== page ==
Fingo, a well-known concrete floor slab manufacturer, has built a new production facility in Tessenderlo, Belgium, responding to rising demand for long prestressed slabs. The project was completed in under a year, in part because of shrewd contracting. It involved installing eight overhead cranes. And resolving a longstanding issue at another Fingo site.
Shrewd decisions make for top performance
Founded in 1946 as a family business in the Kempen region east of Antwerp, Fingo has been a Belgian household name for its hollow-core concrete floor slabs since the 1970s. In recent years, they have been investing quite a lot in production capacity for prestressed slabs, a market that has been growing steadily over the past decade.
“Our prestressed slab plant in Malle reached full capacity not long after it was built in 2009,” says Production Director Maarten Kreemers. “And despite the crisis reigning at the time, we’ve been quite successful with these products, and in the Netherlands too.”
Spanning 20 m or more
The expectations are that demand for prestressed slabs will further increase in both residential and utility construction projects. That’s why Fingo decided to build extra capacity at Tessenderlo on a 900,000 m² site with a unit housing sixteen production lines. Slab heights range from 13 to 50 cm in 60 or 120 cm widths. “Our thickest slabs can span over 20 metres,” says Kreemers.
The unit came into operation in April 2019 and already runs two shifts a day, five days a week, the weekend being reserved for maintenance. Next year, a third shift during the night will be operational.
Optimizing beams for crane performance
The construction project itself went very smoothly, in part because of the dry summer in 2018 and moderate weather conditions the following winter.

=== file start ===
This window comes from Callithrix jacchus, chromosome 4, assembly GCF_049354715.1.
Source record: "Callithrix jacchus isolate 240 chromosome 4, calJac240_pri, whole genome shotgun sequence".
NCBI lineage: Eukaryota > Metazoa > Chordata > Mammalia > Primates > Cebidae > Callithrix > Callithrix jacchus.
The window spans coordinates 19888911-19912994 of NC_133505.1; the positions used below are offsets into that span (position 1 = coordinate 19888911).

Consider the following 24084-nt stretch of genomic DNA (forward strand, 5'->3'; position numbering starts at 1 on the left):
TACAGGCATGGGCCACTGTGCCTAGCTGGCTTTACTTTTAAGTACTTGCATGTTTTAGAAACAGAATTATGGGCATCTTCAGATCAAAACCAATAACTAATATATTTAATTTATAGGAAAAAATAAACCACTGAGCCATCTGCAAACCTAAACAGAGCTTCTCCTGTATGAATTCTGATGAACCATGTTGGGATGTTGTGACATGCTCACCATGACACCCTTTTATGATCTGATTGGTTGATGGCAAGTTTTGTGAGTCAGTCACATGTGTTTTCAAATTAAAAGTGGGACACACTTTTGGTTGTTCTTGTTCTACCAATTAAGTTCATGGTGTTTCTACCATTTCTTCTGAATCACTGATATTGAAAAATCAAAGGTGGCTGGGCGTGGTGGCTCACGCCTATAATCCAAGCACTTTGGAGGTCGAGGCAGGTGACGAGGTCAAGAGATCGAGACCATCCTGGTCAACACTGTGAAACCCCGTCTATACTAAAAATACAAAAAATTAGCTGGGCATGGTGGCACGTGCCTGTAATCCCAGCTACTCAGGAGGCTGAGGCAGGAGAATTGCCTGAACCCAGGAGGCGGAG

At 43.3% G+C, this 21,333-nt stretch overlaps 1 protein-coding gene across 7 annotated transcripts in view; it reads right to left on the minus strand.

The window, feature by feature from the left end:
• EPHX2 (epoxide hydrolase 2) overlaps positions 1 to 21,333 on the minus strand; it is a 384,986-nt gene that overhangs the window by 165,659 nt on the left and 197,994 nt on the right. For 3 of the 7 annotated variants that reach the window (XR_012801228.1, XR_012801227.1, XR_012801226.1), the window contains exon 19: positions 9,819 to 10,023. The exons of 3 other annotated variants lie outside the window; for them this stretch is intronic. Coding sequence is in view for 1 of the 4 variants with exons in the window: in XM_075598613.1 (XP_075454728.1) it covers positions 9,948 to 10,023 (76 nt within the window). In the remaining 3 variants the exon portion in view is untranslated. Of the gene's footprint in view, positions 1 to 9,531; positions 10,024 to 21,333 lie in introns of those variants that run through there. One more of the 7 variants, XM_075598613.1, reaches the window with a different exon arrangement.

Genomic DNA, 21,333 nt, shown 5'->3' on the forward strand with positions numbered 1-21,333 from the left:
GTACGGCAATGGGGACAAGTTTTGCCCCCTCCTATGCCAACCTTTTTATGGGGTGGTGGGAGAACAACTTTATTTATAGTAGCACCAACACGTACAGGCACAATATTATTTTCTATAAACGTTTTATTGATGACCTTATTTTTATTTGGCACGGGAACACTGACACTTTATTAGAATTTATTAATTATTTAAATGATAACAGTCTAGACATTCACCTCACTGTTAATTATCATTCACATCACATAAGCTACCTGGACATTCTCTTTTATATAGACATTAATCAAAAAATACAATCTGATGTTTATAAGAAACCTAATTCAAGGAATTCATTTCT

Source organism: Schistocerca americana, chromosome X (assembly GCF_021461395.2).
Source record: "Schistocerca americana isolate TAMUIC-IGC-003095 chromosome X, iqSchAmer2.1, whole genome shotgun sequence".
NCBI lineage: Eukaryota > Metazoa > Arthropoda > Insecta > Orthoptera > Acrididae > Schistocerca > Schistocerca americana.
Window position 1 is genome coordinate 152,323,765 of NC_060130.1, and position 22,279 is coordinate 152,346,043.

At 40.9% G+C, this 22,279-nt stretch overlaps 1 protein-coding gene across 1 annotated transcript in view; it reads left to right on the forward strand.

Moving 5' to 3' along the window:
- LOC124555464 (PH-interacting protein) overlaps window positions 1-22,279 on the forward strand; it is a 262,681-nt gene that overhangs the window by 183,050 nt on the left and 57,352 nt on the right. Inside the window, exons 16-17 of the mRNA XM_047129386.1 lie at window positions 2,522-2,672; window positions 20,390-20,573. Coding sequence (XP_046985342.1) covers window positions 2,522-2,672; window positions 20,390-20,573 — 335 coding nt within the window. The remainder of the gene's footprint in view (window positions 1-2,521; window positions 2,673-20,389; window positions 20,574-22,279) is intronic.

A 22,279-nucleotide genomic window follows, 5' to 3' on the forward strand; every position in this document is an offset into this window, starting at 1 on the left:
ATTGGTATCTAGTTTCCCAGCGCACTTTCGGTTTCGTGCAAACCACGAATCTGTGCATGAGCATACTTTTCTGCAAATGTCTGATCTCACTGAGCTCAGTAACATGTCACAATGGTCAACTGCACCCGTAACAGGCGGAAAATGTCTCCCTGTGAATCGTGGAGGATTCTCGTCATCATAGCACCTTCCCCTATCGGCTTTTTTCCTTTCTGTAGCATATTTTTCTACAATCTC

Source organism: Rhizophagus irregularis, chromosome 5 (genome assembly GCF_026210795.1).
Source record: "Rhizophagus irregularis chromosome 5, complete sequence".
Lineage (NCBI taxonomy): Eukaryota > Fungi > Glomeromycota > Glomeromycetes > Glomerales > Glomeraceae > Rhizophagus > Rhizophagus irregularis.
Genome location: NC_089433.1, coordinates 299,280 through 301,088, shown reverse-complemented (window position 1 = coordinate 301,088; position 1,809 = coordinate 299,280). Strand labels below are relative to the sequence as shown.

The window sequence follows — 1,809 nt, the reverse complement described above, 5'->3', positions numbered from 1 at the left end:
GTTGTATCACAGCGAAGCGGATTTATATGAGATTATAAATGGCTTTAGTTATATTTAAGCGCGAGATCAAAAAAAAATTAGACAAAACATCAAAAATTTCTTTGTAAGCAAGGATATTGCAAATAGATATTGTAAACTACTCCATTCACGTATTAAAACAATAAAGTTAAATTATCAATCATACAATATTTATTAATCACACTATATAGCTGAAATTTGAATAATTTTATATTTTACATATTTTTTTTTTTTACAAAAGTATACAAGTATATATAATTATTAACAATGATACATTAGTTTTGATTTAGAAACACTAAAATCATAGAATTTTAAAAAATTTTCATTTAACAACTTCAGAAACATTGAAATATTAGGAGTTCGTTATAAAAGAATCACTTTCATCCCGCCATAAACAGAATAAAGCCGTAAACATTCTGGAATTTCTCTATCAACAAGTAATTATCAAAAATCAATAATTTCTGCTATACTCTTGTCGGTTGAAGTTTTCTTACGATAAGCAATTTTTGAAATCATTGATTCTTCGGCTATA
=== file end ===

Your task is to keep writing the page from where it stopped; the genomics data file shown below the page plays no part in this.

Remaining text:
“We’ve been lucky, it’s true, but it was also a matter of good planning and shrewd contracting,” says Kreemers. “I’ll give you an example. In a construction project like this, the general contractor would usually also build the rail beams for the overhead cranes. But at the Malle plant, we’d had trouble with the beams installed by the construction company. So, we decided to leave it all up to the crane designer and manufacturer instead. They know best how to optimize the beams for better crane performance and lower wear.”
The crane manufacturer knows best how to optimize the crane beams for better performance
Resolving a longstanding issue
The Tessenderlo project triggered resolution of another issue at the Malle plant. Maarten Kreemers explains: “During the project, we invited TCS to investigate a longstanding issue we had with a similar dual hoist crane at Malle. Their engineers quickly found that the problem was due to two things. Firstly, the crane beams had been inappropriately designed and aligned. Secondly, hoists of an insufficient duty class had been installed. So, we asked them to adjust the beams and to replace the hoists with appropriate equipment. As a matter of fact, they installed exactly the same hoists as here in Tessenderlo. Problem solved, thank you TCS!”
- 400 m runways with power supply conductor rails
- Two DBK 2 x 8 t - 26 m dual girder overhead cranes equipped with:
- TCS intelligent motion control to optimize cycle times
- Joystick radio control
- Walkways along the crane and accessible trolley
- Four EBK 10 t - 26 m single girder overhead cranes with radio control
- One EBK 10 t - 15 m single girder overhead crane with radio control
- One EBK 3.2 t - 16 m single girder overhead crane with radio control.